Anyone, no matter how downtrodden (or how excluded from the Core Group), can build equity. But there is no one-size-fits-all strategy for building a portfolio of organizational equity. Your choice depends on what is easy for you, and on what equity your organization and its Core Group value. Most important, your choice depends on the kind of life you are trying to create. Because you cannot tell in advance which will be most useful to you, the accrual of many forms of equity will help contribute to a well-rounded life. A reputation for being trustworthy and capable and an extensive network of competent, trustworthy friends who take your calls is a better hedge than a lot of money invested in an unbalanced portfolio of stocks. A lifelong strategy of building equity also means that you don’t have to wait for someone else to bestow something on you — whether it’s stock options, jobs, or membership in the Core Group.
So when taking on a new assignment or pushing your job to a new level, you should ask yourself: What kinds of equity does this challenge require? How much of that equity will I need ahead of time, and how much can I build on the job? And if I don’t have it, what do I do to develop it, and how long will that take?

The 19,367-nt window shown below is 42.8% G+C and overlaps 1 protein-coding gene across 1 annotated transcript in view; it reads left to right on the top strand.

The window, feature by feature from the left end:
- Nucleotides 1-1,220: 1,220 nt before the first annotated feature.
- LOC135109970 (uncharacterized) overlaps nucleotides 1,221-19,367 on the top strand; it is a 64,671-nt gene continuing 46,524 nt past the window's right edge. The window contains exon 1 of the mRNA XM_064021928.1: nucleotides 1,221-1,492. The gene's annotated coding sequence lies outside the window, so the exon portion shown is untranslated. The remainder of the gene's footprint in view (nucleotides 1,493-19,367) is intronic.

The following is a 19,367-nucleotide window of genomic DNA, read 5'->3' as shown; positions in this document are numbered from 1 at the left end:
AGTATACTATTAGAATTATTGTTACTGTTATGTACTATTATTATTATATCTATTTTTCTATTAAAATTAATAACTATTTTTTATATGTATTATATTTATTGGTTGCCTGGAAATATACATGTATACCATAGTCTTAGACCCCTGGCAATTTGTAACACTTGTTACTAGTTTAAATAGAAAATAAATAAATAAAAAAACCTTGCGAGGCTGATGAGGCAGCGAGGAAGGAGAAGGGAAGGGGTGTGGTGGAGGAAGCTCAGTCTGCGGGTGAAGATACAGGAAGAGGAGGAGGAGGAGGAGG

One final bit of encouragement: Building any of these forms of equity is easier than it seems. It always starts off as a slow and agonizing process, until you cross the threshold of confidence. And by the time you cross the threshold of sustainability (if you ever get there), it’s hard to remember that you ever had a problem.
This article is adapted from Who Really Matters: The Core Group Theory of Power, Privilege, and Business Success, by Art Kleiner. © 2003 by Art Kleiner. To be published by Doubleday Currency in August 2003.
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email@example.com is the “Culture & Change” columnist and a regular contributor of “The Creative Mind” profiles for strategy+business. He teaches at New York University’s Interactive Telecommunications Program. His Web site is www.well.com/user/art. Mr. Kleiner is the author of The Age of Heretics (Doubleday, 1996); his next book, Who Really Matters: The Core Group Theory of Power, Privilege, and Business Success, will be published by Doubleday Currency in August 2003.